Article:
Trina Robbins – RIP

Comix cartoonist and comics “herstorian” Trina Robbins has passed away.

Trina Robbins (née Perlson)

August 17, 1938 – April 10, 2024

Trina’s daughter Casey informed the world of its loss yesterday:

My mother Trina Robbins passed away this morning. We miss her so much already

Trina was among the first group of underground comix cartoonists appearing in the late Sixties and took a stand against the sadistic, misogynist comix of the chauvinistic cartoonists that dominated the comix genre at that time.

From The New York Times obituary:

Her comics about sex were often playful — the two-page strip “One Man’s Fantasy,” for example, was about a man captured by a group of attractive women who force him to make a tuna fish sandwich. But she found that many male cartoonists were threatened by any hint of feminism.

And Ms. Robbins was repulsed by the dark material in Robert Crumb’s comics and the way the underground scene followed his lead. “Rape and humiliation — and later, torturing and murdering women — didn’t seem funny to me,” she wrote in her memoir. “The guys told me I had no sense of humor.”

As over-the-counter comic books’ situations caught up with under-the-counter comix books (though not as graphic) and the underground market began to disappear Trina found work in the mainstream.

From the Comic Book Resources (CBR) obituary:

As Robbins began doing more and more mainstream work, her unique sensibilities continued to permeate her work. She was an art history expert, and as such, she could adapt her style to evoke any sort of style, like her take on classic Chinese artwork in this Epic Illustrated tale…

Check out her chameleon-like ability to evoke the work of H.G. Peter in this Wonder Woman mini-series she did with Kurt Busiek (this made Robbins the first female artist to actually draw Wonder Woman in her own comic book)…

Or see her kids-oriented work on her mid-80s Marvel comic, Misty (which somehow manages to evoke the feel of Dan DeCarlo without simply riffing on his style)…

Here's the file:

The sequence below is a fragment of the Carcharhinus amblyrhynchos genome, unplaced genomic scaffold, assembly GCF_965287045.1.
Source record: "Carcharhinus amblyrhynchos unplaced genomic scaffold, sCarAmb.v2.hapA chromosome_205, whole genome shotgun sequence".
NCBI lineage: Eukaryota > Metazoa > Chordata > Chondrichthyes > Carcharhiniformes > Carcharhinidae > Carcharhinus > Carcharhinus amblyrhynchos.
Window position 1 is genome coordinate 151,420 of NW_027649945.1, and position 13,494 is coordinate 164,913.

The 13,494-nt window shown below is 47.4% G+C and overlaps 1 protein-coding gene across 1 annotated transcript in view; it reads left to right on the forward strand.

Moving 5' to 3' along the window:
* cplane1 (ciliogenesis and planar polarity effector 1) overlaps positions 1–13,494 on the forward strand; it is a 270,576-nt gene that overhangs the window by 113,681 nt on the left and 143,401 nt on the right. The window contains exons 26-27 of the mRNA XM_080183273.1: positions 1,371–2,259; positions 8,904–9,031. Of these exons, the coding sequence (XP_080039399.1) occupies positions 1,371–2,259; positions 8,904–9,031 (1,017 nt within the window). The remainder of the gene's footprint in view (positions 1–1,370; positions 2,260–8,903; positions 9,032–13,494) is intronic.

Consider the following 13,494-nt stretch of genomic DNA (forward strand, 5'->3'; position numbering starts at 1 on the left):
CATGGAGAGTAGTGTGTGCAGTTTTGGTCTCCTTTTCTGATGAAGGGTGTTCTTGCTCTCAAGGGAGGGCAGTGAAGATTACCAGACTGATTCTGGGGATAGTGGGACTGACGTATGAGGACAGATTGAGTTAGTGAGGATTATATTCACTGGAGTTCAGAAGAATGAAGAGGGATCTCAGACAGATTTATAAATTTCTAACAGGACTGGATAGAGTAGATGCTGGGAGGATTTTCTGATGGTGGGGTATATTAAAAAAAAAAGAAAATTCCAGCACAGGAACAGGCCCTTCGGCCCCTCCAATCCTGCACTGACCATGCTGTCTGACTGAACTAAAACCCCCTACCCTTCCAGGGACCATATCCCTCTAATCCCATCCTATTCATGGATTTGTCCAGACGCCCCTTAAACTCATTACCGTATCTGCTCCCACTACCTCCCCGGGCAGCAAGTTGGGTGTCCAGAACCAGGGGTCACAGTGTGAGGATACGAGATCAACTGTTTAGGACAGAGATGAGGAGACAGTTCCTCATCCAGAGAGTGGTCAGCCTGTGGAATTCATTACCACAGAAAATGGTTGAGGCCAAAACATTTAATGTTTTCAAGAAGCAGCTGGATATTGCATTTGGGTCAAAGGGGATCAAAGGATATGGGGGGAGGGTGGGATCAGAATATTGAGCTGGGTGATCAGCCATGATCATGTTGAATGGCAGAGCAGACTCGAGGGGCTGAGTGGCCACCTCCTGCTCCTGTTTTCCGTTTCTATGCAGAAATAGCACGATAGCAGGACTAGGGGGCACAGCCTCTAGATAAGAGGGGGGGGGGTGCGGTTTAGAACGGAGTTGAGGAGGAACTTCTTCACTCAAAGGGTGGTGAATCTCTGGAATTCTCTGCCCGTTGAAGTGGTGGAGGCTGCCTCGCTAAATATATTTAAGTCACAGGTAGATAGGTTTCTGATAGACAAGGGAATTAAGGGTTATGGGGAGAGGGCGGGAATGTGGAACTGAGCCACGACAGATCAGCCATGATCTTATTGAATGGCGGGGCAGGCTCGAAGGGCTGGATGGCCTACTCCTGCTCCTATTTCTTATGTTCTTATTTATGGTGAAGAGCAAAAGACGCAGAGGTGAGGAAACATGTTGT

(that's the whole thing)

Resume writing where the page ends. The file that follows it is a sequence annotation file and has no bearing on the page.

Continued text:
As major and independent comic book publishers became obsessed with superheroes Trina became consumed with a life-long interest – the women cartoonists who had preceded her and those who were currently working. This led to her becoming a “herstorian,” as she called herself, of comics.

From the Comics Beat obituary:

As a writer and scholar, Trina Robbins would use her authoritative, politically-charged insight to bring the completely ignored history of women in comics to the fore, starting with 1993’s A Century of Women Cartoonists from Kitchen Sink Press and more recently with 2013’s Pretty In Ink: North American Women Cartoonists, 1896-2013, 2020’s Flapper Queens: Women Cartoonists of the Jazz Age – both published by Fantagraphics – and Babes in Arms: Women in Comics During the Second World War from Hermes Press, in 2017. Through these endeavours she became an invaluable starting point for anyone looking into the hidden history of the comics medium. In 2017, then 77 years of age, she published her memoir – Last Girl Standing.

But Trina did not give up her art for her histories. She continued with both, sometimes combining them.

The Grand Comics Database has a list of her comix and comics, Bleeding Cool’s obituary lists her research:

She was also a major feminist comics historian, and her books including The Flapper Queens, Women Cartoonists Of The Jazz Age, Gladys Parker: A Life In Comics, A Passion For Fashion, A Century of Women Cartoonists, The Great Women Superheroes, From Girls to Grrrlz, The Great Women Cartoonists, Pretty In Ink, Eternally Bad and last year’s Dauntless Dames and the Pro Choice anthology published late last year, Won’t Back Down.

Her memoir, Last Girl Standing was published in 2017 by Fantagraphics.

This is a tragic loss for those of us who only knew her through her books and comics,

and much more so for her family, friends, and colleagues who knew her personally.

From Mark Evanier:

Beautiful…talented…important…I don’t know which quality of Trina I should start with. I’ll start with important. Trina Robbins was one of those cartoonists who did things that mattered. No one did more to elevate the awareness of and the opportunities for females in the realm of cartooning and comic art. And along the way she did not neglect the males; did not neglect anyone or anything worthy of attention…

It was just a pleasure to know her…to talk with her…to dine with her. If this reads like I’m a little in shock, I am. We heard she was ill but she was one of those people who just seemed too full of life to ever run out of it.

“Trina takes her paints and her threads
And she weaves a pattern all her own”

Joni Mitchell

3 thoughts on “Trina Robbins – RIP

  1. I had the greatest admiration for Trina as a comics historian, her books were always very well done. She certainly ensured that female cartoonists got their due, especially back in the days when comics historians tended to show them little interest.

    Our paths only crossed on occasion via email, but I deeply regret we never got to meet. I have no doubt that a real geekfest of a long conversation would have ensued.

  2. I met Trina at Reed Waller and Kate Worley’s table at the first Wonder-Con in Oakland, CA many years ago. Had a great 3 minutes with her before she moved on. Great educator. Made it a point to seek her out at future conventions on the West Coast. She had a great body of work and will be sorely missed. Rest In Power.

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